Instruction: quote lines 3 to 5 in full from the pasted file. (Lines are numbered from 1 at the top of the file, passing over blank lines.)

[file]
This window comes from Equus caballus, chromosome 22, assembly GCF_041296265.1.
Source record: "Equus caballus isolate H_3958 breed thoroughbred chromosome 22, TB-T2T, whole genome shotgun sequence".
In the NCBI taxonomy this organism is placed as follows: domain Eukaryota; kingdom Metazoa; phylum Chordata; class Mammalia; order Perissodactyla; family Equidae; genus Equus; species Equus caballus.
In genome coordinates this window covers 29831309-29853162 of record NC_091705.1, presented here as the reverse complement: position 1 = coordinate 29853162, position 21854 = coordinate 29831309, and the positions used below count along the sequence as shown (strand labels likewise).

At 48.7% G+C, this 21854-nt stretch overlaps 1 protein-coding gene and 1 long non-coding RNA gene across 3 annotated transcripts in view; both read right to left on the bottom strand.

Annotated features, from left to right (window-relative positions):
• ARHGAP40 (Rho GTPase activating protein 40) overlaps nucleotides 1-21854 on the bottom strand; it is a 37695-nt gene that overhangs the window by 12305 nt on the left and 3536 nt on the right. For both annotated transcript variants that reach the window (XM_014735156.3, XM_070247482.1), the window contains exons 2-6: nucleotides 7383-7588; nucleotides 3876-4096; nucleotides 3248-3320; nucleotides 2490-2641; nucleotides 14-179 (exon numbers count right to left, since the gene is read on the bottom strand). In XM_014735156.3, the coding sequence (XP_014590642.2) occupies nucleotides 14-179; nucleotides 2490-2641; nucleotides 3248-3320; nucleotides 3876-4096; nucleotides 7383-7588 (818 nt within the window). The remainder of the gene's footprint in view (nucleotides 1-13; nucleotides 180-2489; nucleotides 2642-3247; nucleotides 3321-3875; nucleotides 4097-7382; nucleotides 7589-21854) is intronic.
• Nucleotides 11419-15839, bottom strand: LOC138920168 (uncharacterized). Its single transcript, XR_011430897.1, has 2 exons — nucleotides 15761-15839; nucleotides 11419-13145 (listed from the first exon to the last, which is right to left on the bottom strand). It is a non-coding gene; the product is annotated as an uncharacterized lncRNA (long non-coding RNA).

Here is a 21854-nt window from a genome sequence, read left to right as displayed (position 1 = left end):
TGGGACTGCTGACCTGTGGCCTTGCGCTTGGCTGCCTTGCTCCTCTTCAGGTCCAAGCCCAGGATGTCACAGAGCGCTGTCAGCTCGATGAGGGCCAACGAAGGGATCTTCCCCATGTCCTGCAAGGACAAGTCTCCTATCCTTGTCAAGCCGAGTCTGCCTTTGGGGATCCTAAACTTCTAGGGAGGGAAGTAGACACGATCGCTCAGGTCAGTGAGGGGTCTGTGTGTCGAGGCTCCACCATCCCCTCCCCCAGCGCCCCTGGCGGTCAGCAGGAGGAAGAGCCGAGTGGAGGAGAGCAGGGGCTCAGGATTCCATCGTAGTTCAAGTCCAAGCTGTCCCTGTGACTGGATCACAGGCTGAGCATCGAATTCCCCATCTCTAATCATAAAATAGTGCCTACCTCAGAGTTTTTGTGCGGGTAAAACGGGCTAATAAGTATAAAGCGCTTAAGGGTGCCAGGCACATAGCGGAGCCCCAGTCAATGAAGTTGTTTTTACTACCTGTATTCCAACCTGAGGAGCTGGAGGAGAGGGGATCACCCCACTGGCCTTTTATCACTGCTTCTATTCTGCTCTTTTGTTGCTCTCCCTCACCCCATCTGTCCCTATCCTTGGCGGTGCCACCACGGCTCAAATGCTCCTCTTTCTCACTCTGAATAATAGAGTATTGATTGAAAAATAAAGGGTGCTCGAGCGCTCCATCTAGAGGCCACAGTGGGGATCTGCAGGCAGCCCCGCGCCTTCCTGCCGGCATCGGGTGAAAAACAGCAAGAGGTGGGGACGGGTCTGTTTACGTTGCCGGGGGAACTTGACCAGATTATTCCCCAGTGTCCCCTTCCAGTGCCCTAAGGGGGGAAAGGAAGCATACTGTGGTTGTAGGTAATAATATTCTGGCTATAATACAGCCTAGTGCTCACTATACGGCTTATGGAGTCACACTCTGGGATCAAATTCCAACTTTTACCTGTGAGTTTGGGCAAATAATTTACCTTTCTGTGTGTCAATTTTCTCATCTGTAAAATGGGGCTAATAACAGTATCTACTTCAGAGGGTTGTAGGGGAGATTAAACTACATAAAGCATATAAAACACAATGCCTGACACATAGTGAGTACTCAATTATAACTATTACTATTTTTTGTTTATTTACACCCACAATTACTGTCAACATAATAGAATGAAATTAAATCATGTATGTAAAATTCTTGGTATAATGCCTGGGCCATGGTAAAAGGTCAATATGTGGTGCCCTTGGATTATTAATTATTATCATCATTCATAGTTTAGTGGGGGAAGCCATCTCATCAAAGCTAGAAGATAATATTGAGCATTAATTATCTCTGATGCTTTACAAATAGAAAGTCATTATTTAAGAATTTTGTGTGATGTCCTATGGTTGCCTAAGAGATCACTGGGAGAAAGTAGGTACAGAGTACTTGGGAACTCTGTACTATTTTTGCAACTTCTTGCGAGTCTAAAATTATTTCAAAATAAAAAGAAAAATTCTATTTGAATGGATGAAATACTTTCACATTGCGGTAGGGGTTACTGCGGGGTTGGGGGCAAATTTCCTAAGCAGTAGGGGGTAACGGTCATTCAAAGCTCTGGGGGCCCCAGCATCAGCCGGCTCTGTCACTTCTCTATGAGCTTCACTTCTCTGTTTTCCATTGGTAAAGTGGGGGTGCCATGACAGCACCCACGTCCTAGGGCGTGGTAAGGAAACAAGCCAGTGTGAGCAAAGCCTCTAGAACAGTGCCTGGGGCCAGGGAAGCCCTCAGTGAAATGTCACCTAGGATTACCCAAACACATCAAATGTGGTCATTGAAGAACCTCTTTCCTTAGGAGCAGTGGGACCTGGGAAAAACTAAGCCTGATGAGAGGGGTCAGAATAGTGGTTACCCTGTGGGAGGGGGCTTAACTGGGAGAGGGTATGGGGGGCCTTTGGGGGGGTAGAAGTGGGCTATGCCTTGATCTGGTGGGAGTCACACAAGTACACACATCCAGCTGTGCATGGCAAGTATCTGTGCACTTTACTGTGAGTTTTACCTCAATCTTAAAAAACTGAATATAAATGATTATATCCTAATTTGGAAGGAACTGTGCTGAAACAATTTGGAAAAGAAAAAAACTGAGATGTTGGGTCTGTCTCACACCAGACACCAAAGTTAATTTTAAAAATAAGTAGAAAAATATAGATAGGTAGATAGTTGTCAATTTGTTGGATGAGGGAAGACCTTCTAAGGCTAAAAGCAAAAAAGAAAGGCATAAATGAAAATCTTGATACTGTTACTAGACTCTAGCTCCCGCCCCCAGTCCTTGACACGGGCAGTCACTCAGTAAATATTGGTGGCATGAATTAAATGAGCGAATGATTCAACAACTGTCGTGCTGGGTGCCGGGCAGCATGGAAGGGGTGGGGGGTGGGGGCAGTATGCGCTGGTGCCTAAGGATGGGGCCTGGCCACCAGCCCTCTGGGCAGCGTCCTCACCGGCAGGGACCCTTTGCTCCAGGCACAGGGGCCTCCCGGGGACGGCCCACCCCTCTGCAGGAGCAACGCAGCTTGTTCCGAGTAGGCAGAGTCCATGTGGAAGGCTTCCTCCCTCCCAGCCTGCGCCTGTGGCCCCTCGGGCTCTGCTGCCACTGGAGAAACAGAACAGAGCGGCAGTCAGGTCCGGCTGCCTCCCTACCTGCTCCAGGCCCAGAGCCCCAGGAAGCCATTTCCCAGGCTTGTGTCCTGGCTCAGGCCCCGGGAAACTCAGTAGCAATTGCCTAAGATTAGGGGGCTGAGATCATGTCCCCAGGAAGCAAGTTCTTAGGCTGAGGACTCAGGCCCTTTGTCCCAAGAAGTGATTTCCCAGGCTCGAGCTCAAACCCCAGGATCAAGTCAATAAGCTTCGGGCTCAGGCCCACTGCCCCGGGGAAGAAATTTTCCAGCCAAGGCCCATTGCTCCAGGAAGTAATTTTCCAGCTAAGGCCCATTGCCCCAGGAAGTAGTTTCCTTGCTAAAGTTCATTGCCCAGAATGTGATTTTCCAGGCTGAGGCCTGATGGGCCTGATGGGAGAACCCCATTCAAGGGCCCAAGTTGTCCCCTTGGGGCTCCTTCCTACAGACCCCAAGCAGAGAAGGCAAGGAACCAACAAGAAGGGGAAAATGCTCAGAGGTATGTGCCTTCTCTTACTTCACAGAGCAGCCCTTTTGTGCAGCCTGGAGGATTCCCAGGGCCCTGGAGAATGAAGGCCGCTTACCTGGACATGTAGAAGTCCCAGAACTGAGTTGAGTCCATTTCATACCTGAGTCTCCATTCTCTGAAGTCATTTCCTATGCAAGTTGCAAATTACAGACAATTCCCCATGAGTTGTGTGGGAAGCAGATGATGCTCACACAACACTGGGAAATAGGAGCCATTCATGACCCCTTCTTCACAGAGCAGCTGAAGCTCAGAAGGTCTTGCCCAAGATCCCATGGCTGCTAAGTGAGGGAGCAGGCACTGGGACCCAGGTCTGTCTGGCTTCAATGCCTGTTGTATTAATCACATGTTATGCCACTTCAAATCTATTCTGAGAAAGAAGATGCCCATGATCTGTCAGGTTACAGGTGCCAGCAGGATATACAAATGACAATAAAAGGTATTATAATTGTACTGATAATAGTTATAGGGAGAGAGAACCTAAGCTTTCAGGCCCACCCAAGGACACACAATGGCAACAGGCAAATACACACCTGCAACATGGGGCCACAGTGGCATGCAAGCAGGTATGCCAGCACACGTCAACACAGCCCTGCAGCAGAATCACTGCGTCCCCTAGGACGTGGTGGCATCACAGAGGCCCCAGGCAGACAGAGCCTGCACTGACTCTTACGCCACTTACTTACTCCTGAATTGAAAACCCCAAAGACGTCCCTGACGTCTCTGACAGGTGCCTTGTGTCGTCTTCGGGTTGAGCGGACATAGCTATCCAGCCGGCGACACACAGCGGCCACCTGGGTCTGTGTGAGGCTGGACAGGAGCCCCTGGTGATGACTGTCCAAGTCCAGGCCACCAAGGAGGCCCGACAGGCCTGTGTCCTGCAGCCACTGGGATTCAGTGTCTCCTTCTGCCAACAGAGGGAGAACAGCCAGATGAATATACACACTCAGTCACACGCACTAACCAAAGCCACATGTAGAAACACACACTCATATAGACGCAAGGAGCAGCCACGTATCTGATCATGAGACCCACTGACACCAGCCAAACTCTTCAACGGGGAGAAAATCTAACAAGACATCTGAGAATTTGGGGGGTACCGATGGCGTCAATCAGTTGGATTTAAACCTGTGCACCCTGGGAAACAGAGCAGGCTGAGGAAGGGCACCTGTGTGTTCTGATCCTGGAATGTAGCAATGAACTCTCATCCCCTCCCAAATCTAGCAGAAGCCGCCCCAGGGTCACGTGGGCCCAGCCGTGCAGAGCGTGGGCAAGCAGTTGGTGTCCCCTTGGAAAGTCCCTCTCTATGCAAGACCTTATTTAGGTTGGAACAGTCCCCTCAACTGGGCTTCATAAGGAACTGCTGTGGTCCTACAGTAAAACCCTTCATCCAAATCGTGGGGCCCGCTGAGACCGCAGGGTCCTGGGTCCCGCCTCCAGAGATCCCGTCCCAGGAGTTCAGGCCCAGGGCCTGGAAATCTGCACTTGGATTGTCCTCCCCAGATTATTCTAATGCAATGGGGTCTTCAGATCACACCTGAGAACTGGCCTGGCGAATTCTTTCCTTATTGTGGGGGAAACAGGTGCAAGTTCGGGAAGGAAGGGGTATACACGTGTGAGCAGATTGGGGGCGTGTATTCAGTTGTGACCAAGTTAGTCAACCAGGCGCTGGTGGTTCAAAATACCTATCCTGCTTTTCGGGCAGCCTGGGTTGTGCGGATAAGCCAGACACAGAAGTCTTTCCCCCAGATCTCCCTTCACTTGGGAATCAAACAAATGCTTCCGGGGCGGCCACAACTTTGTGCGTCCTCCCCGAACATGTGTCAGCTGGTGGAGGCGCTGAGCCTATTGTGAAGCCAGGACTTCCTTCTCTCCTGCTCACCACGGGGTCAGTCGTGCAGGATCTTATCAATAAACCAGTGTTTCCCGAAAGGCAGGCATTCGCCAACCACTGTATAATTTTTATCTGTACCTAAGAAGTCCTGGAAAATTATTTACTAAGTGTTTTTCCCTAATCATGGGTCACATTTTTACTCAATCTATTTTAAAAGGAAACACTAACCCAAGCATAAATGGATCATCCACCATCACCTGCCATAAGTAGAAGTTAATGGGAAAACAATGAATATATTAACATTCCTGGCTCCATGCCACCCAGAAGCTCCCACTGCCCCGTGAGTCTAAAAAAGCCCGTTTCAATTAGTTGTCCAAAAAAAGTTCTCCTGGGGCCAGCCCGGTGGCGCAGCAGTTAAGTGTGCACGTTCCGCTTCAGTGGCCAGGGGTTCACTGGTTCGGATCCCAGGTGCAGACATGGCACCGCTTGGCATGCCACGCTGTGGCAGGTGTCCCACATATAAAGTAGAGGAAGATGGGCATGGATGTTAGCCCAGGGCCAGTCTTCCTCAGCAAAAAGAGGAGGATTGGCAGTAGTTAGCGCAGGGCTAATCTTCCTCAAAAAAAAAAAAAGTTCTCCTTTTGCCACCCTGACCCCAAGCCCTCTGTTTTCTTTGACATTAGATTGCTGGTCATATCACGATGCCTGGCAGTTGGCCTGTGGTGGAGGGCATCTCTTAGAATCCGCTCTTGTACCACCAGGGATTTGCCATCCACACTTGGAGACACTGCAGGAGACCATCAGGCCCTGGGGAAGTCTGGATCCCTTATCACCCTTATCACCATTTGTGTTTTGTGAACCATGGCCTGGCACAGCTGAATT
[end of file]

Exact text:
In the NCBI taxonomy this organism is placed as follows: domain Eukaryota; kingdom Metazoa; phylum Chordata; class Mammalia; order Perissodactyla; family Equidae; genus Equus; species Equus caballus.
In genome coordinates this window covers 29831309-29853162 of record NC_091705.1, presented here as the reverse complement: position 1 = coordinate 29853162, position 21854 = coordinate 29831309, and the positions used below count along the sequence as shown (strand labels likewise).

At 48.7% G+C, this 21854-nt stretch overlaps 1 protein-coding gene and 1 long non-coding RNA gene across 3 annotated transcripts in view; both read right to left on the bottom strand.